After pre-compensation, the signal was launched into a transmission span and post-compensated 330 and subsequently equalized by optical equalizer according to the present invention. As indicated by its placement in this FIG. 3, the optical equalizer 340 is positioned at the receiving end of the transmission span. Accordingly, it affects the optical signal after additional optical noise is added to the transmitted optical signal. We have shown that QPSK signals may be effectively equalized after the addition of optical noise—in sharp contrast to the prior art teachings. Those skilled in the art will recognize that equalizing at a receiving end of a transmission link is advantageous because it facilitates feedback control from the measured received signal performance—among others.

At this point, while we have discussed and described our invention using some specific examples, those skilled in the art will recognize that our teachings are not so limited. Accordingly, our invention should be only limited by the scope of the claims attached hereto.

Patent Citations
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Non-Patent Citations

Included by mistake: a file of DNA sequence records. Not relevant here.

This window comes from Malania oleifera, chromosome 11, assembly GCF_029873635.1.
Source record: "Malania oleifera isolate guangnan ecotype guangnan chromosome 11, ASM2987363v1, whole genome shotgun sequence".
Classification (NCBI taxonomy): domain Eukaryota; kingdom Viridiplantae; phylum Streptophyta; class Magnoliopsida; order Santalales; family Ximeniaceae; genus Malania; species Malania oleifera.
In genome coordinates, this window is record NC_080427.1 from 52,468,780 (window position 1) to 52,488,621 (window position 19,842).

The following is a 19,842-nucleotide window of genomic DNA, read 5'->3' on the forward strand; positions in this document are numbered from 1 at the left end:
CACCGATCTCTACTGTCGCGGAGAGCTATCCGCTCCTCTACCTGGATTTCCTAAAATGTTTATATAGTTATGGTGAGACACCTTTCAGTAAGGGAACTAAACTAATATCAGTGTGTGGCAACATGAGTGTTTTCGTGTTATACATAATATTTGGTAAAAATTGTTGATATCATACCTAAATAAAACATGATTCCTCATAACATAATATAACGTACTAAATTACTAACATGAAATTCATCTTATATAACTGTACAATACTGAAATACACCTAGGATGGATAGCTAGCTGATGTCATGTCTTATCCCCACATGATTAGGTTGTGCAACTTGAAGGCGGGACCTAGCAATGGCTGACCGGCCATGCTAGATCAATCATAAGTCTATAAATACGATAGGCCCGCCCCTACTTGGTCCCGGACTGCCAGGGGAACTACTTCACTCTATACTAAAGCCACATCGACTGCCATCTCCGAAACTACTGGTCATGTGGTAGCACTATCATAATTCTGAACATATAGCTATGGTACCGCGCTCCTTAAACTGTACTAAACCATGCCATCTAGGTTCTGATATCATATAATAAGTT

Reference
1 *Griffin et al., "Optical differential quadrature phase-shift key (oDQPSK) for high capacity optical transmission", Optical Fiber Communication Conference and Exhibit, pp. 367-368 (Mar. 17-22, 2002).
2 *Winzer et al. ("107-Gb/s Optical Signal Generation Using Electronic Time-Division Multiplexing", Journal of Lightwave Technology, vol. 24, No. 8, pp. 3107-3113, Aug. 2006.
Referenced by
Citing PatentFiling datePublication dateApplicantTitle
US8879873 *Feb 24, 2012Nov 4, 2014Nippon Telegraph And Telephone CorporationOptical modulator
US20130322809 *Feb 24, 2012Dec 5, 2013Takashi GohOptical modulator
Classifications
U.S. Classification359/337.1, 375/234, 375/308, 375/235, 398/214, 398/211, 398/208
International ClassificationH04B10/06, H04B10/158, H04B10/12
Cooperative ClassificationH04B10/548, H04B10/2507, H04B10/541
European ClassificationH04B10/2507, H04B10/541, H04B10/548